Roddenberry was asked about his view on LGBT Equality in Star Trek at a convention in 1986, where he replied in the positive. He said that he was certain a gay character would appear on the Next Generation.
However, with love would certainly appear, this ended up being a love of a certain type.
David Gerrold, who had previously written The Trouble with Tribbles, wrote a script for the Next Generation called Blood and Fire. This script would not only feature Star Trek’s first gay couple but would also serve as an allegory for the ongoing AIDS crisis that was facing the LGBT community in America. He hoped that the episode would help to improve the number of blood donations, as these were dwindling at the time due to fear. LGBT Equality in Star Trek was a secondary message of the script.
Gerrold remembers that the script received negative reaction from producers due to its positive depiction of a gay couple, causing him to leave the writing staff. While there is much to say on this topic, suffice to say that despite protestations to the contrary, the powers in Star Trek were not interested in Queer representation during the gestation period of the Next Generation.
Ronald D. Moore, the writer who effectively defined Klingon culture and helmed the Battlestar Galactica re-imagined series, spoke in 2008 about this. He said that, in all honesty, it wasn’t a priority. It was an issue that would have required a definite push from all levels to get over the line in the early ’90s – and that push was not coming in those days.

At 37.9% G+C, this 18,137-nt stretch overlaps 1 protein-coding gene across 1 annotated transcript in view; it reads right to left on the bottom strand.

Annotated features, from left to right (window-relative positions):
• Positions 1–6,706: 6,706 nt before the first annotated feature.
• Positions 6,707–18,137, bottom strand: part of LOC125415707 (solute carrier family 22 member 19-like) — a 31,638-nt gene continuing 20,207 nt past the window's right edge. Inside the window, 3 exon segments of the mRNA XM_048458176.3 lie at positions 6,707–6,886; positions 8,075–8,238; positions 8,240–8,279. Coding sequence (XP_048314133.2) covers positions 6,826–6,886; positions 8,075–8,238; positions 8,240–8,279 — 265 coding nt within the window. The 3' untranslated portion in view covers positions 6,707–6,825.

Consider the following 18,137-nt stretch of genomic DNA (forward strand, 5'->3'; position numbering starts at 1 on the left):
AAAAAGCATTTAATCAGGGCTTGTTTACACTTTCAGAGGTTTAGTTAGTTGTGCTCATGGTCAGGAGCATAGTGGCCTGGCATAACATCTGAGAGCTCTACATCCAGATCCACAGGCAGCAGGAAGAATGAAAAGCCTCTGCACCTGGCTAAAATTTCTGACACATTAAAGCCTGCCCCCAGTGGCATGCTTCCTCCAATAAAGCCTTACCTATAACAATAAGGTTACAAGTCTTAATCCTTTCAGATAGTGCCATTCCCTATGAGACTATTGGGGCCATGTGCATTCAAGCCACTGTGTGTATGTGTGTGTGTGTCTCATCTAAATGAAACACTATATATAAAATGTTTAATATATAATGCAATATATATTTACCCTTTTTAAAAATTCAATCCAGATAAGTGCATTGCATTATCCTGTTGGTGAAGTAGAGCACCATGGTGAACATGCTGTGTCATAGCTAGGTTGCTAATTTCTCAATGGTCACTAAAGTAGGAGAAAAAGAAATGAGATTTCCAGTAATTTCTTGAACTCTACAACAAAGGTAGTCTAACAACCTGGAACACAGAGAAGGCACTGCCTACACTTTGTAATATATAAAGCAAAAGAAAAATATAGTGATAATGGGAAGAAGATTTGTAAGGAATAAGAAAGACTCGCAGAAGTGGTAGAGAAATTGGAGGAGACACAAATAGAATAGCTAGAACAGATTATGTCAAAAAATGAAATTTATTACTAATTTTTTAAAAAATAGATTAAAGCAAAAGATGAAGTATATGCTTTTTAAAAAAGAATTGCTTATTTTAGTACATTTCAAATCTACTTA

Brannon Braga would also comment on this failing. He said that something as simple as showing two men holding hands in the background of Ten Forward was still deemed as something the producers were uninterested in depicting, not in those days at least.
Shortly before his death, Roddenberry spoke on the subject of homosexuality. He said as he had grown as a human being, his views had changed along the way, explaining that, while in his youth he would have used offensive terms such as ‘Fag’ in conversation, he had come to learn to that this was from a place of ignorance, not malice. Again, he would speak about LGBT Equality in Star Trek. He would go on to promise the inclusion of gay characters in the then-upcoming fifth season of The Next Generation. This was an idea that was openly supported by Leonard Nimoy.
The First Steps
The Outcast was the episode that attempted to depict something other than a straightforward heterosexual relationship. Riker meets and falls for Soren, a member of the androgynous J’Naii race. She, however, identifies as female. Through Riker, she begins to explore that this means and gives in to her feelings.